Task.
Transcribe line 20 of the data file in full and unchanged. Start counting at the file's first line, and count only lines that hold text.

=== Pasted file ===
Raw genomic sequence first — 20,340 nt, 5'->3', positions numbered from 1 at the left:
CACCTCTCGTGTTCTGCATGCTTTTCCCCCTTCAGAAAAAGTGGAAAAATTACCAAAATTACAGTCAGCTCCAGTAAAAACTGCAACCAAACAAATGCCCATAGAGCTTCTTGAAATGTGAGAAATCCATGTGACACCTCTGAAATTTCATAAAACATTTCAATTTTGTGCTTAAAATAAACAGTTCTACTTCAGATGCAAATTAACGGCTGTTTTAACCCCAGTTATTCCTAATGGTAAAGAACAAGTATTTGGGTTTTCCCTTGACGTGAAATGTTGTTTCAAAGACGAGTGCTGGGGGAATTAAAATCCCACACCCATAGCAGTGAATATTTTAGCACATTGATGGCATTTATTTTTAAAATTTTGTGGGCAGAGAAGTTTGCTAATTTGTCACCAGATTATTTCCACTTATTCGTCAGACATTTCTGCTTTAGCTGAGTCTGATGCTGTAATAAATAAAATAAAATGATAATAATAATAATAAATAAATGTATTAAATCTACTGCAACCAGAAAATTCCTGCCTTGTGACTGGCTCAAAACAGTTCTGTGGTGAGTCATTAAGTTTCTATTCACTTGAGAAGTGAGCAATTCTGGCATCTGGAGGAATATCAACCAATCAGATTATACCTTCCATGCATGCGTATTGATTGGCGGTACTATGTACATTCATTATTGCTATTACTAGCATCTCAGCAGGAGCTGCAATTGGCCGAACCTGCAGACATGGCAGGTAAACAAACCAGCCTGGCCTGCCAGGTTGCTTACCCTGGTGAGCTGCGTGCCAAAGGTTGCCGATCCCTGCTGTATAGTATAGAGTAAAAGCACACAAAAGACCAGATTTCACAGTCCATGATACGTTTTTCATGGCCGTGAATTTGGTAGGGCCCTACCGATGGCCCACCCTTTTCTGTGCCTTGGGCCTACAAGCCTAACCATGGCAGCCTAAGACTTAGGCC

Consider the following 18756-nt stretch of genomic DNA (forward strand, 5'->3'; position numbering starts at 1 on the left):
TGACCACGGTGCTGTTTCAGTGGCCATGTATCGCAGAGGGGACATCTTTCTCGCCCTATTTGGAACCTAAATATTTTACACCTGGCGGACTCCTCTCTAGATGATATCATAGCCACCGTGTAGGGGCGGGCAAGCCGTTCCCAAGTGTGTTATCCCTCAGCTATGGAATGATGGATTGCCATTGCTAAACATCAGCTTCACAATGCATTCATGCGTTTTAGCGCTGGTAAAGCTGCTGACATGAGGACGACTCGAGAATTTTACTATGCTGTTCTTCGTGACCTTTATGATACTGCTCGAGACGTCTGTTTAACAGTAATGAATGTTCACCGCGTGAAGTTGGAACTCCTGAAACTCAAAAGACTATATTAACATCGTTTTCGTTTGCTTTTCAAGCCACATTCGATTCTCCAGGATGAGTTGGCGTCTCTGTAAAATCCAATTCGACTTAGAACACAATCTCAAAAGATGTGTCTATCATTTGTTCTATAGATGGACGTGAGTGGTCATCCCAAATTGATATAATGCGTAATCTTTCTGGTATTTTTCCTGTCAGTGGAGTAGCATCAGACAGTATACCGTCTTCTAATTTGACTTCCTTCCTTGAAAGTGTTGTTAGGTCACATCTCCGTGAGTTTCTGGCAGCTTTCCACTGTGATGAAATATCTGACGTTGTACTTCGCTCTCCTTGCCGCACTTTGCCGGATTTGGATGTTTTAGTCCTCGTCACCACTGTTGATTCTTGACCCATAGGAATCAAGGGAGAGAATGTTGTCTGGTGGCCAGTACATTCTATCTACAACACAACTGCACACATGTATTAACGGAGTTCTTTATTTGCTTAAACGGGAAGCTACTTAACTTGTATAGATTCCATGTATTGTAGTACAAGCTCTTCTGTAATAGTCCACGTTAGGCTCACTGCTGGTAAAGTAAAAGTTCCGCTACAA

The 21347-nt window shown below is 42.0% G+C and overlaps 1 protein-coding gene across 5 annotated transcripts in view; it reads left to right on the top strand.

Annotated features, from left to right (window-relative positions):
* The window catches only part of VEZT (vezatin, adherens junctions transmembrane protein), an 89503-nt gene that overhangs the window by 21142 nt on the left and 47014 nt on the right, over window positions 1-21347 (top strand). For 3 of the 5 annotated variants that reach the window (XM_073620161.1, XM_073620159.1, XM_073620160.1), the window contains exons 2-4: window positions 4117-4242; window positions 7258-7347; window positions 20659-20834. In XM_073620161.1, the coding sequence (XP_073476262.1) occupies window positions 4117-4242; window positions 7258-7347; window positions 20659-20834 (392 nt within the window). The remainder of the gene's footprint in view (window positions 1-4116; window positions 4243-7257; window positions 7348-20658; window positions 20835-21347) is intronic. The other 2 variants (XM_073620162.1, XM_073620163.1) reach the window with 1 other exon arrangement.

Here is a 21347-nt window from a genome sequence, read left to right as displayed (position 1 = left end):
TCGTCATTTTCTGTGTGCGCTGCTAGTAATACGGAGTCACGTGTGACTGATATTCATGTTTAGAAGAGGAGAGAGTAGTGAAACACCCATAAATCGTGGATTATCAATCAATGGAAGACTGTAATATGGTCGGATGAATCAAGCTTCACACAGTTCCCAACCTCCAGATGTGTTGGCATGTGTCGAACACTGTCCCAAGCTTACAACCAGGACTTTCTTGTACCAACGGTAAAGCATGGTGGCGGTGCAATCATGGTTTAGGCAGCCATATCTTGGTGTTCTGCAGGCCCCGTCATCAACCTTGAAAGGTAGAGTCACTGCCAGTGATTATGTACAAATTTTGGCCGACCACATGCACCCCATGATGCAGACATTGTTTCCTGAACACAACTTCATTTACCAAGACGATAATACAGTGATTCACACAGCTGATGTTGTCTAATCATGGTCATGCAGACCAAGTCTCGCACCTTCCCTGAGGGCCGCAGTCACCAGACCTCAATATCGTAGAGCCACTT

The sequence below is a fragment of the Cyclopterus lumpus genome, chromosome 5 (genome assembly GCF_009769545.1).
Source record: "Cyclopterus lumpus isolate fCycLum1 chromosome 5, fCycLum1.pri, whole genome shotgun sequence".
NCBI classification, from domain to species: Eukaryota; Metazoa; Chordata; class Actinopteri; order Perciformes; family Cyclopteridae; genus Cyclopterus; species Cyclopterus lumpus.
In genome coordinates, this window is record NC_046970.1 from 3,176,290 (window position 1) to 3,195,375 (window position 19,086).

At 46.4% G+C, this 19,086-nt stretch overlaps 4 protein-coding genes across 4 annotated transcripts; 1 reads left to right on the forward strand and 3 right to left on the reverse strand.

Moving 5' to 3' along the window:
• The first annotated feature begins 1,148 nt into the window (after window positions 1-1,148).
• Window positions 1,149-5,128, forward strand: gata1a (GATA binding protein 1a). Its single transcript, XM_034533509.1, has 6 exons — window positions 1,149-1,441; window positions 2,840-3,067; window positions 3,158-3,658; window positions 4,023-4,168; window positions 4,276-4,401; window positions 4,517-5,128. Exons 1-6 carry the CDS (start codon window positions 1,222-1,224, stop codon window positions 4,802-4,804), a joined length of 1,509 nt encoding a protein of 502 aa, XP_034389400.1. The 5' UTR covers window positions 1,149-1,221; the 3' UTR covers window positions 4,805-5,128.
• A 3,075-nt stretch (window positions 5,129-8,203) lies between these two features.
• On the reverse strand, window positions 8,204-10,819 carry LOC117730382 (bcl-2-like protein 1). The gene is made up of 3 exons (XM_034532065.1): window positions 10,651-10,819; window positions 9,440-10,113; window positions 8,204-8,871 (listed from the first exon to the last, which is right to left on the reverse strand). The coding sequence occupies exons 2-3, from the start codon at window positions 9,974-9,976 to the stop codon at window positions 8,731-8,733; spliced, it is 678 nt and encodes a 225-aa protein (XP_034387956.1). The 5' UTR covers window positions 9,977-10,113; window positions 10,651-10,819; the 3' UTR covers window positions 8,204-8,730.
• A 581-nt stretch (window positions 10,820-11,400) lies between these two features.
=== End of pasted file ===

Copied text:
• A 581-nt stretch (window positions 10,820-11,400) lies between these two features.